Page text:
- Greater London Authority (GLA) regulation in London successfully driving adoption of heat pumps;
- Regulation and consumer protections in Denmark driving retrofit of heat networks; and
- Other examples including the transition away from domestic coal, transition to condenser boilers, and phase out of coal in UK power plants.
Incentives have not been enough: regulation has an important role to play in compelling consumers to adopt low carbon heating technologies.
Private sector (renewables/low carbon) respondent
In terms of the approach to developing regulation, some saw a need for ongoing engagement between national and local government, regulators and industry. Targeting of key consumer sectors was also recommended. This was primarily related to support for those in fuel poverty, and other vulnerable groups or those unable to pay. Some also suggested regulation to encourage or require ‘able to pay’ households to take up low carbon heat.
Specific suggestions for regulation of existing buildings included:
- Mandatory target dates for phasing out high carbon heat systems, including use of Building Regulations to adapt aspects of the Future Homes Standard to existing buildings. Specific target dates suggested by some respondents would require phase out of new high carbon installations by 2025, and replacement of all remaining high carbon systems by 2035.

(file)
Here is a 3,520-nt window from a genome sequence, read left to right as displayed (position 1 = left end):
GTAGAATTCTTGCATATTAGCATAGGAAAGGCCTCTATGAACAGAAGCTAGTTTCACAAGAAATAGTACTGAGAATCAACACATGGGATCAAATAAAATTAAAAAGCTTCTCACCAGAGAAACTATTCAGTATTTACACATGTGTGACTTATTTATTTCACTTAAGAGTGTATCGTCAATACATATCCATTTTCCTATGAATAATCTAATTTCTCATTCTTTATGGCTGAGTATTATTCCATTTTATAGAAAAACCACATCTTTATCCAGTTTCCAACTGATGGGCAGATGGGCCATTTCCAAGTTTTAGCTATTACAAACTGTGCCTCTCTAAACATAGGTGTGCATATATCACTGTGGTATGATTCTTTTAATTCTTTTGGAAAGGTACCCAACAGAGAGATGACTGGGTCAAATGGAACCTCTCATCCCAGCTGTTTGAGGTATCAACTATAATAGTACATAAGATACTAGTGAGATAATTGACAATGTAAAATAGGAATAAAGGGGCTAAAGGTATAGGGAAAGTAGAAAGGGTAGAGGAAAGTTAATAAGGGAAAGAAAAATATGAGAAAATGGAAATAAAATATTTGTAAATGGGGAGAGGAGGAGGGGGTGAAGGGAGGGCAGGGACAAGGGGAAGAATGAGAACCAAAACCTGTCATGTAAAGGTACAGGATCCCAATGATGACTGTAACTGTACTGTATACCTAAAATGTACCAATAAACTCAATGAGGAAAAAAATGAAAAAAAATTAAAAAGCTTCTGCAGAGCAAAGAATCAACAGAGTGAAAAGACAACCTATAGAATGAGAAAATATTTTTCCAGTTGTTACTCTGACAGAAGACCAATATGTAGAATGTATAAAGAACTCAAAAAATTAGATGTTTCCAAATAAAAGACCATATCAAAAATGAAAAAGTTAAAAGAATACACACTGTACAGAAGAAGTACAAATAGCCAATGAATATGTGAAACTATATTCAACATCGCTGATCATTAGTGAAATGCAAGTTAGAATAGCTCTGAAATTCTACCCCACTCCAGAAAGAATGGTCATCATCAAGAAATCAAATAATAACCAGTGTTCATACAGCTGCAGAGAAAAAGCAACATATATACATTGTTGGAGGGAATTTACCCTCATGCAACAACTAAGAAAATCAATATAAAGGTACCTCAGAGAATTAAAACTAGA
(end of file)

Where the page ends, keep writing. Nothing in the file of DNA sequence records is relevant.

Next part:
- Regulatory support for low carbon heat networks including permitted development rights, zero business rates, reduced VAT rates, and equal access to underground infrastructure.
- Setting technical standards for new biofuels.
- Consideration of Cleaner Air for Scotland objectives in regulation to support uptake of biomass and domestic wood fuel burning.
- Targeting key points where low carbon heat can be deployed with minimal disruption, such as renovation, upgrades to energy efficiency or house sale.
- Review of the EPC methodology as discussed earlier at Question 47.
Some respondents saw a potential need for enforcement action where consumers do not wish to take up low carbon heat. The need for a careful and pragmatic approach to enforcement was suggested, to avoid any adverse impact on the reputation of the regulatory programme. An enforcement role was suggested for local government, although some also saw a potential need for additional resourcing to support this.